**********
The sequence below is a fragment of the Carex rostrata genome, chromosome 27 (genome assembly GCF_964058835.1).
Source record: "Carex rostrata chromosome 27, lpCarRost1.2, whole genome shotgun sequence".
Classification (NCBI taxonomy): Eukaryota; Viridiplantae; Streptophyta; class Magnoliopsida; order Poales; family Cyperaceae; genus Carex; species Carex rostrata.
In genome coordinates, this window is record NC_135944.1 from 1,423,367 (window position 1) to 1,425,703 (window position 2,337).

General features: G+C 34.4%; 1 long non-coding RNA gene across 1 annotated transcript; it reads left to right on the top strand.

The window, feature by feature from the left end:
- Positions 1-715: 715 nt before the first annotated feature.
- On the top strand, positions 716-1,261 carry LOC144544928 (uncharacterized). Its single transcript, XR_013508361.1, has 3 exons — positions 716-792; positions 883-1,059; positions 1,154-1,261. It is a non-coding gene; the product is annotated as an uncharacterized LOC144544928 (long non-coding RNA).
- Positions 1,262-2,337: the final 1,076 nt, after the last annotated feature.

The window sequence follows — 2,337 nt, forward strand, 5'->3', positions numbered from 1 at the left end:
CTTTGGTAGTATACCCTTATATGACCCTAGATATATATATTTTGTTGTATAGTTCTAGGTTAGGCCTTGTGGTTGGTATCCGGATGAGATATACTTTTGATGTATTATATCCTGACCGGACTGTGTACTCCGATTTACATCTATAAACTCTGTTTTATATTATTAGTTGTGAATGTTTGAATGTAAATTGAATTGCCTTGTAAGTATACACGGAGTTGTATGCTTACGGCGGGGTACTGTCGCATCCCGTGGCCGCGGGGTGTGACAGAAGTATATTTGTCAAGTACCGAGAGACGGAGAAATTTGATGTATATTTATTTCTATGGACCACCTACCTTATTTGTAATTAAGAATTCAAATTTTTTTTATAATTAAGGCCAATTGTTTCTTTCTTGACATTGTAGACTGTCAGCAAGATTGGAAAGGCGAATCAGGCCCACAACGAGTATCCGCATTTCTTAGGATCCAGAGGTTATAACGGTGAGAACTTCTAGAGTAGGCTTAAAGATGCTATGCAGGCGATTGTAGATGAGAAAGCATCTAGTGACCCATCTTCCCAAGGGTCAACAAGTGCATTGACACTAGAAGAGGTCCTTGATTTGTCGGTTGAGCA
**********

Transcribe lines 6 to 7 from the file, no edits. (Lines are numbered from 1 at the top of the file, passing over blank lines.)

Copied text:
The window, feature by feature from the left end:
- Positions 1-715: 715 nt before the first annotated feature.